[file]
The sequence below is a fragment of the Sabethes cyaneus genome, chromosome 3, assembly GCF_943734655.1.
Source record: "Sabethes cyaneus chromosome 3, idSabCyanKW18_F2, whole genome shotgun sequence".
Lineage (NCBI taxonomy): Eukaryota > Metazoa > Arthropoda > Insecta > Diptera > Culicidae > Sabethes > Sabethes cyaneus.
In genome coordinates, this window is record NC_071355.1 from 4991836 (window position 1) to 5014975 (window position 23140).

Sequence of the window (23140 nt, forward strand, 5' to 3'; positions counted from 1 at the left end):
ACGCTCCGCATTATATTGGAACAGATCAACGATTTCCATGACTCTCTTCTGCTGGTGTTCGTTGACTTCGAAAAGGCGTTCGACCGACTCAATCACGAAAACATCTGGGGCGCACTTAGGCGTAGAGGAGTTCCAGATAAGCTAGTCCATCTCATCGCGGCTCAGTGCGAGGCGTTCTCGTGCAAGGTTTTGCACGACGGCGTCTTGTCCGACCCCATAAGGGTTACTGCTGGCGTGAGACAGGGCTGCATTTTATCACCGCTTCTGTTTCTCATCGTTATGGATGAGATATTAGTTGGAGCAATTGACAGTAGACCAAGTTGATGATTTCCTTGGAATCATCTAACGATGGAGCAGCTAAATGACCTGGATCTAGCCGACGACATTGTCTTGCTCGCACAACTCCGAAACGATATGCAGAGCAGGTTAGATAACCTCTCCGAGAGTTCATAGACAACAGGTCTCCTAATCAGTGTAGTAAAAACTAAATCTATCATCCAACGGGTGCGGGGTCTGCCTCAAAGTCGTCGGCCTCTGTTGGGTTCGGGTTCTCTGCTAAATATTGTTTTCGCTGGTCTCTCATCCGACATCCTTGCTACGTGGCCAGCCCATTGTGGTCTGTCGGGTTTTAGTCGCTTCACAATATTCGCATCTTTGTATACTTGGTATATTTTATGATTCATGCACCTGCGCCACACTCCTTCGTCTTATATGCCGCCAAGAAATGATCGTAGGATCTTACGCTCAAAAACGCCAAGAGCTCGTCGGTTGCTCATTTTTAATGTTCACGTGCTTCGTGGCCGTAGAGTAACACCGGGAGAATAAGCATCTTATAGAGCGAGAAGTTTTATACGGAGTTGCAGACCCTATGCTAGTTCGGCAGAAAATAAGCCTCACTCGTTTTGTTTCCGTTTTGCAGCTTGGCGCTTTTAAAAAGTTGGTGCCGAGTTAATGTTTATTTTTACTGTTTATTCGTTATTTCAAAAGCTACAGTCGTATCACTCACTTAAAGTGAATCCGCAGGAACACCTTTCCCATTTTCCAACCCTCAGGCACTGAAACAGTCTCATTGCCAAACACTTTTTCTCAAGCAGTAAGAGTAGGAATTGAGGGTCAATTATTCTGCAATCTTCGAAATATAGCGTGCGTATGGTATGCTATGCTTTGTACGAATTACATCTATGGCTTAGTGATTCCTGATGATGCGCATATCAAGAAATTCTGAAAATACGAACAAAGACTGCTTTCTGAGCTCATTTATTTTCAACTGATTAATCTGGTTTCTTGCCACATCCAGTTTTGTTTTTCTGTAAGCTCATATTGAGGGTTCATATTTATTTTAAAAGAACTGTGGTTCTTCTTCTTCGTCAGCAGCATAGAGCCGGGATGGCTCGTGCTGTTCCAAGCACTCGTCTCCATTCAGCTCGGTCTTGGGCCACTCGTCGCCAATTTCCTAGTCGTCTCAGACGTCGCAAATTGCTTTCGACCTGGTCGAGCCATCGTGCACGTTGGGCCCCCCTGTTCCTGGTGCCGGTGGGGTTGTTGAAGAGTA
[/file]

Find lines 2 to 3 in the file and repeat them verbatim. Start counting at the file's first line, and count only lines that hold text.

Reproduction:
Source record: "Sabethes cyaneus chromosome 3, idSabCyanKW18_F2, whole genome shotgun sequence".
Lineage (NCBI taxonomy): Eukaryota > Metazoa > Arthropoda > Insecta > Diptera > Culicidae > Sabethes > Sabethes cyaneus.